The nomadic Coronan monks wander the M’Qaran desert, studying the sands and the stars to illuminate the mysteries of the universe that Corona has set before them. They research and analyze everything they can discover, and record their findings in volumes of parchment that fill the floors of their massive tents. When the monks shift from one location to the next, these scrolls often pile high upon the backs of an entire herd of their pack animals.
One young woman sought to alleviate the burden that paper was placing upon the monks and their herds. It took far too much space, far too many resources, and paper, like all physical things, is destined to return to the sands in time. She began to research what she believed to be beyond physical, and the most appropriate method and convenient method for storing information: human memory.
After years of study and human dissection, this woman, now in her middle age, assembled a smooth stone skeleton, bound together with soft leathers, and plated with dull, resistant metal. In this body, she placed a grand vesper, carved over the course of half a year and inlaid with conductive threads, and she surged power harvested from an energy well through it. When it was done, she approached the artificial body with careful steps.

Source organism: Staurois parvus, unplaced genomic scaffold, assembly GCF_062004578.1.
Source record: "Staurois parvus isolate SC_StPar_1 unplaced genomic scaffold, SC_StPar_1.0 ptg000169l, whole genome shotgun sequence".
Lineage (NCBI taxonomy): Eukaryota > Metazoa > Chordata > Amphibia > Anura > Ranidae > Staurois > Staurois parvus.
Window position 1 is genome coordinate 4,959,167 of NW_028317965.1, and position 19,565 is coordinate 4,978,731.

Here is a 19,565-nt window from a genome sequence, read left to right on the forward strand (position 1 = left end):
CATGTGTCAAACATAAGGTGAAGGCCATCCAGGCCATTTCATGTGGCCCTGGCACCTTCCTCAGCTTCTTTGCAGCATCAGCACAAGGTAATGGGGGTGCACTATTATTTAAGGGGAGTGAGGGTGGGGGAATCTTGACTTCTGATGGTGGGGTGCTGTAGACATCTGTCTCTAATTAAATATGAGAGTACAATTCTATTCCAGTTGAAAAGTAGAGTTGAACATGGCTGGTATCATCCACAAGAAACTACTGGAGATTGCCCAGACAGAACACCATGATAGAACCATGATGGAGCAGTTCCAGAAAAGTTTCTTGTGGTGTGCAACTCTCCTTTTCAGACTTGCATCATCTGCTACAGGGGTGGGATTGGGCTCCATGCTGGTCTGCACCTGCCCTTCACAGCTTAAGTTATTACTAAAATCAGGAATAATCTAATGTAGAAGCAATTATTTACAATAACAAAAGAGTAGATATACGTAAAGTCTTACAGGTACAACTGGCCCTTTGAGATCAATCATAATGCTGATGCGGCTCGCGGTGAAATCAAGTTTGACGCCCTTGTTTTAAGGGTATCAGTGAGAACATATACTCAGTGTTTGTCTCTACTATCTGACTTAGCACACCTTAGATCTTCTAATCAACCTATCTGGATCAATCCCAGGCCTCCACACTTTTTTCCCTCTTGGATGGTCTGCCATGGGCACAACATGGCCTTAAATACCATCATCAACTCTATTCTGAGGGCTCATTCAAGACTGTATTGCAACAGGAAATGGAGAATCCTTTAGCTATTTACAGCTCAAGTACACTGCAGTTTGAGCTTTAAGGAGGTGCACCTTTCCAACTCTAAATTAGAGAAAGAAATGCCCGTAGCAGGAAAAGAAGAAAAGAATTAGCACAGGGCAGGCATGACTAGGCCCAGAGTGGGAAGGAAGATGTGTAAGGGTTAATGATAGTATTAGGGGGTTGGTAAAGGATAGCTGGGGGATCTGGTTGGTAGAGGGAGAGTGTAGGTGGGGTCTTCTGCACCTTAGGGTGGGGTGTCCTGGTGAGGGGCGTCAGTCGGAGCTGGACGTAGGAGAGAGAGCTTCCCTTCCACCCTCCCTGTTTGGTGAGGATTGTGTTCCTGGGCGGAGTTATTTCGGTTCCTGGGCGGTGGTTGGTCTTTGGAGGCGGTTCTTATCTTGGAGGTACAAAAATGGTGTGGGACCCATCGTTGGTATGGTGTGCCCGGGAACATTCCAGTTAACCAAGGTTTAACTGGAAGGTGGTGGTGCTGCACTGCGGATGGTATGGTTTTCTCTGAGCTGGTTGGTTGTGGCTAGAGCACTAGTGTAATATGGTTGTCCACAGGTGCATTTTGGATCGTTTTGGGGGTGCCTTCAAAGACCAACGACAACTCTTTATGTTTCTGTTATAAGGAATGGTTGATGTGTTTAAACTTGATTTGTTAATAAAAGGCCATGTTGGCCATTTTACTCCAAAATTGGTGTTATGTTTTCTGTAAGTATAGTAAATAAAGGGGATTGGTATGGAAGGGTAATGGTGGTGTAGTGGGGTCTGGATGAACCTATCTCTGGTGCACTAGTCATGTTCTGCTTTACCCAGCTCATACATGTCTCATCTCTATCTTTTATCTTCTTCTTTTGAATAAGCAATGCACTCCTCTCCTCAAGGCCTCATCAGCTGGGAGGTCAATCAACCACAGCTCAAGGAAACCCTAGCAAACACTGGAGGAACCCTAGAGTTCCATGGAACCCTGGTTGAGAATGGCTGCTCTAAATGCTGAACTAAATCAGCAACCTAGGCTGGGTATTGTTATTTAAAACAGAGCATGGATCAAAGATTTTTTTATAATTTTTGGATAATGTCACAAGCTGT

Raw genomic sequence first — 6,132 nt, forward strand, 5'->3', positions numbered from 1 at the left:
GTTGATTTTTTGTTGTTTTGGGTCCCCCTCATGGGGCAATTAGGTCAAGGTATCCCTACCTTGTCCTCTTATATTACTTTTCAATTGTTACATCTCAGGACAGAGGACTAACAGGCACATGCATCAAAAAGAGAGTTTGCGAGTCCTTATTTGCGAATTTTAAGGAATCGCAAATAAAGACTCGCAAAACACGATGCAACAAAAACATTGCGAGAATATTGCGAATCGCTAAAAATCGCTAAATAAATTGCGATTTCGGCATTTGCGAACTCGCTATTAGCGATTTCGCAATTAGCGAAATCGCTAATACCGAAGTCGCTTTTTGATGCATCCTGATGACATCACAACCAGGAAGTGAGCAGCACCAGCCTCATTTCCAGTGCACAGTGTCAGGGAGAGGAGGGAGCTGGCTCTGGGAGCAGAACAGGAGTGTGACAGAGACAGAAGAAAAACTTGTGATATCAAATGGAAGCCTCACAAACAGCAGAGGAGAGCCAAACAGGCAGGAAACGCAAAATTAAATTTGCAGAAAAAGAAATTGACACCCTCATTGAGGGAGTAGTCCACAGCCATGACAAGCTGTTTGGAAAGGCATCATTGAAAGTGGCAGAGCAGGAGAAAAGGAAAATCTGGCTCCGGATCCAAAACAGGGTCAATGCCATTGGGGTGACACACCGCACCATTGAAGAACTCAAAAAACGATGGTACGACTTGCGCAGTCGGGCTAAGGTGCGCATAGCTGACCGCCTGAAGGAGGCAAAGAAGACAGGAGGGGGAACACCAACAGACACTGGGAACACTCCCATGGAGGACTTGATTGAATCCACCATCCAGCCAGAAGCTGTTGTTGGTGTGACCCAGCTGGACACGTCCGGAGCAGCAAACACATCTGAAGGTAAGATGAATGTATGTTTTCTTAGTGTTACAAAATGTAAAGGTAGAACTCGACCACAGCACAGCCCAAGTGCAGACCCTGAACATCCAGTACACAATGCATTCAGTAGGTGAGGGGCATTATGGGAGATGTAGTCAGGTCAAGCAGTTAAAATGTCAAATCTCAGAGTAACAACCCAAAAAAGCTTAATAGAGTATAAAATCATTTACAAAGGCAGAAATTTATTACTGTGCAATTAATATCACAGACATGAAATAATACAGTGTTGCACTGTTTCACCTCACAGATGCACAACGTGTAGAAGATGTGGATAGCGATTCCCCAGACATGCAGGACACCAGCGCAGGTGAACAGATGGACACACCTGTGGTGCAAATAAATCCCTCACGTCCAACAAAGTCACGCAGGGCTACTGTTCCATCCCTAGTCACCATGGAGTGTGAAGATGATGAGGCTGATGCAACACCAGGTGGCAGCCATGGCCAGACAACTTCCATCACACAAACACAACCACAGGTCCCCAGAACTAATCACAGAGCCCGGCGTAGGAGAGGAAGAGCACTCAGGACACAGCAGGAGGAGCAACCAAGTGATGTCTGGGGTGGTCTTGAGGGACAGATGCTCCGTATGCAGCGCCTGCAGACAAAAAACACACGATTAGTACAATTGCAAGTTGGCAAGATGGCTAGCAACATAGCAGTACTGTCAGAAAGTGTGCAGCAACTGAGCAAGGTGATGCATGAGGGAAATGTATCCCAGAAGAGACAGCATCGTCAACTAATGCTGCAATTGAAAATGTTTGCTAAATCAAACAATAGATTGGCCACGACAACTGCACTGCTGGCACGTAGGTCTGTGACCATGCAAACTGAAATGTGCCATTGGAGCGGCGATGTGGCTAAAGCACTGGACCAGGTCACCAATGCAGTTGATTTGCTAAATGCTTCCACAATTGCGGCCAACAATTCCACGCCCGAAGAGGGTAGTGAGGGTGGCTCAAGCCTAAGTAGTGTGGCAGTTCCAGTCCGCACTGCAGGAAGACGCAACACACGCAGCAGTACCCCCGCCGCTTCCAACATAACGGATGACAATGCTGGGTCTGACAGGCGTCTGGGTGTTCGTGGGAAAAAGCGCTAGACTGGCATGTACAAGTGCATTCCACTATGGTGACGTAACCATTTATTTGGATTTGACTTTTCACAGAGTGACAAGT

Its fingers twitched, its head turned, and it faced its creator.
“Hello,” she said to it.
“Hello,” it repeated back.
The advent of the arlam had arrived. As mobile archival units, these memory machines were capable of retaining information more efficiently than a human would. At an unprecedented speed, they learned about their world, learned to speak, learned to communicate with humans and harathi alike.
They sought and consumed new knowledge on behalf of the Coronan monks, but within years they began to seek more on behalf of themselves. They, too, developed sapience. Some sought freedom from their creators, who they saw as having enslaved them. Others embraced Corona and his followers on their own terms. Many arlams chose to create new arlams, chose to pursue pursue careers, chose to develop relationships. Many arlams chose their own path, and today they navigate the whole of the vestige as inquisitive as children stepping out of the home for the first time.